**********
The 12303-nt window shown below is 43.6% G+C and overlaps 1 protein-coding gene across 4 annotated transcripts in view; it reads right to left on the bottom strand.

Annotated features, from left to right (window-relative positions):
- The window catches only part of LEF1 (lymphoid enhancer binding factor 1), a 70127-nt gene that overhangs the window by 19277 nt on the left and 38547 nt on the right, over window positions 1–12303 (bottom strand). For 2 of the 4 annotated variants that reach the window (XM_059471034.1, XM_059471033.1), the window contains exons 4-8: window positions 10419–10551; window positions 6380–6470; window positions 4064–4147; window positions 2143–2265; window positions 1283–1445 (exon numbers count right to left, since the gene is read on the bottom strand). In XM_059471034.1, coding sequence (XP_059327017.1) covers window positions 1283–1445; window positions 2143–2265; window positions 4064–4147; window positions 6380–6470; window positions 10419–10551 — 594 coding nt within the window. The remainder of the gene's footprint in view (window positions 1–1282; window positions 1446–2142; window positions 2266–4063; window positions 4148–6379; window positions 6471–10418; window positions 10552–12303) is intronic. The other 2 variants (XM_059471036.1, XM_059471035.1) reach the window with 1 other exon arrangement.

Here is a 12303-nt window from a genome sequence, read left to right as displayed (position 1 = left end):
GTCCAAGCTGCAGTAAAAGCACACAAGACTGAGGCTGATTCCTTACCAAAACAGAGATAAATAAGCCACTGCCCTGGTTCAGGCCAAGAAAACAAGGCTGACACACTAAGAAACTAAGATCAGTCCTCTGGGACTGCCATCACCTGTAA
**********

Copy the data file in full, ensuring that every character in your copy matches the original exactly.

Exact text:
The 12303-nt window shown below is 43.6% G+C and overlaps 1 protein-coding gene across 4 annotated transcripts in view; it reads right to left on the bottom strand.

Annotated features, from left to right (window-relative positions):
- The window catches only part of LEF1 (lymphoid enhancer binding factor 1), a 70127-nt gene that overhangs the window by 19277 nt on the left and 38547 nt on the right, over window positions 1–12303 (bottom strand). For 2 of the 4 annotated variants that reach the window (XM_059471034.1, XM_059471033.1), the window contains exons 4-8: window positions 10419–10551; window positions 6380–6470; window positions 4064–4147; window positions 2143–2265; window positions 1283–1445 (exon numbers count right to left, since the gene is read on the bottom strand). In XM_059471034.1, coding sequence (XP_059327017.1) covers window positions 1283–1445; window positions 2143–2265; window positions 4064–4147; window positions 6380–6470; window positions 10419–10551 — 594 coding nt within the window. The remainder of the gene's footprint in view (window positions 1–1282; window positions 1446–2142; window positions 2266–4063; window positions 4148–6379; window positions 6471–10418; window positions 10552–12303) is intronic. The other 2 variants (XM_059471036.1, XM_059471035.1) reach the window with 1 other exon arrangement.

Here is a 12303-nt window from a genome sequence, read left to right as displayed (position 1 = left end):
GTCCAAGCTGCAGTAAAAGCACACAAGACTGAGGCTGATTCCTTACCAAAACAGAGATAAATAAGCCACTGCCCTGGTTCAGGCCAAGAAAACAAGGCTGACACACTAAGAAACTAAGATCAGTCCTCTGGGACTGCCATCACCTGTAA